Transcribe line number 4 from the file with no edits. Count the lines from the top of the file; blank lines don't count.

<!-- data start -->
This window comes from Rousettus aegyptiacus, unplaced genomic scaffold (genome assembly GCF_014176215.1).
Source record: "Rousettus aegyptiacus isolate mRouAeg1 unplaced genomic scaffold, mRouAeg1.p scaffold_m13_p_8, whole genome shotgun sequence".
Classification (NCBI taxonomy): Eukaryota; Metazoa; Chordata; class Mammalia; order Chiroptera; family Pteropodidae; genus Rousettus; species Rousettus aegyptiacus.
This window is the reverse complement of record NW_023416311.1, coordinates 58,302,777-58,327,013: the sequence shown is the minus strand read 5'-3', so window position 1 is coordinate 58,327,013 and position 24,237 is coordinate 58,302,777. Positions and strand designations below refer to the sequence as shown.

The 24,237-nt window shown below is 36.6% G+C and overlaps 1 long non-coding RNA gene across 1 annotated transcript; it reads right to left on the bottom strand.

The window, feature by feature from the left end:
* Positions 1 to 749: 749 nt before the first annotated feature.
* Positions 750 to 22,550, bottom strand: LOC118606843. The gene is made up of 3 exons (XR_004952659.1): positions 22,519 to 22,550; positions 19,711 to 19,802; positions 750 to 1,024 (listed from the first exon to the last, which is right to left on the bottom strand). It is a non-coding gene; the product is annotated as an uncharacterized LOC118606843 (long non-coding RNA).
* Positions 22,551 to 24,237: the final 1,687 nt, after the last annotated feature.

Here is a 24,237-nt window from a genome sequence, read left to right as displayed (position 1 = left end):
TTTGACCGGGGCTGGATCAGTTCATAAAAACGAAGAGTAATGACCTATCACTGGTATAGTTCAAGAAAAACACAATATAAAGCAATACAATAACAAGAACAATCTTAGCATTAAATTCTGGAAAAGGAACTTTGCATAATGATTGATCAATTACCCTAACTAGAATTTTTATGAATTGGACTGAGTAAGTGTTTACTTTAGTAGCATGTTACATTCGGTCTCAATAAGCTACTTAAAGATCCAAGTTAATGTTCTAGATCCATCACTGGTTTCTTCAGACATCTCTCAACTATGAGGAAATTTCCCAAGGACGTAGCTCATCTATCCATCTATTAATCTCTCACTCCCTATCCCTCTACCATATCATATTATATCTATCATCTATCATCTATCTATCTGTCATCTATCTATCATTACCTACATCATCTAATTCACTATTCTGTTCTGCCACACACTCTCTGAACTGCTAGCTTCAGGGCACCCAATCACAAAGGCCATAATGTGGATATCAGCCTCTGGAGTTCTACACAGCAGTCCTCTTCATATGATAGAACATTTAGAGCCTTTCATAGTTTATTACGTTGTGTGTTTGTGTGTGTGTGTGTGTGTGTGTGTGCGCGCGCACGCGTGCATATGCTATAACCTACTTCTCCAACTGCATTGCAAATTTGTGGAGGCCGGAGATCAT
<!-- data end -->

This window is the reverse complement of record NW_023416311.1, coordinates 58,302,777-58,327,013: the sequence shown is the minus strand read 5'-3', so window position 1 is coordinate 58,327,013 and position 24,237 is coordinate 58,302,777. Positions and strand designations below refer to the sequence as shown.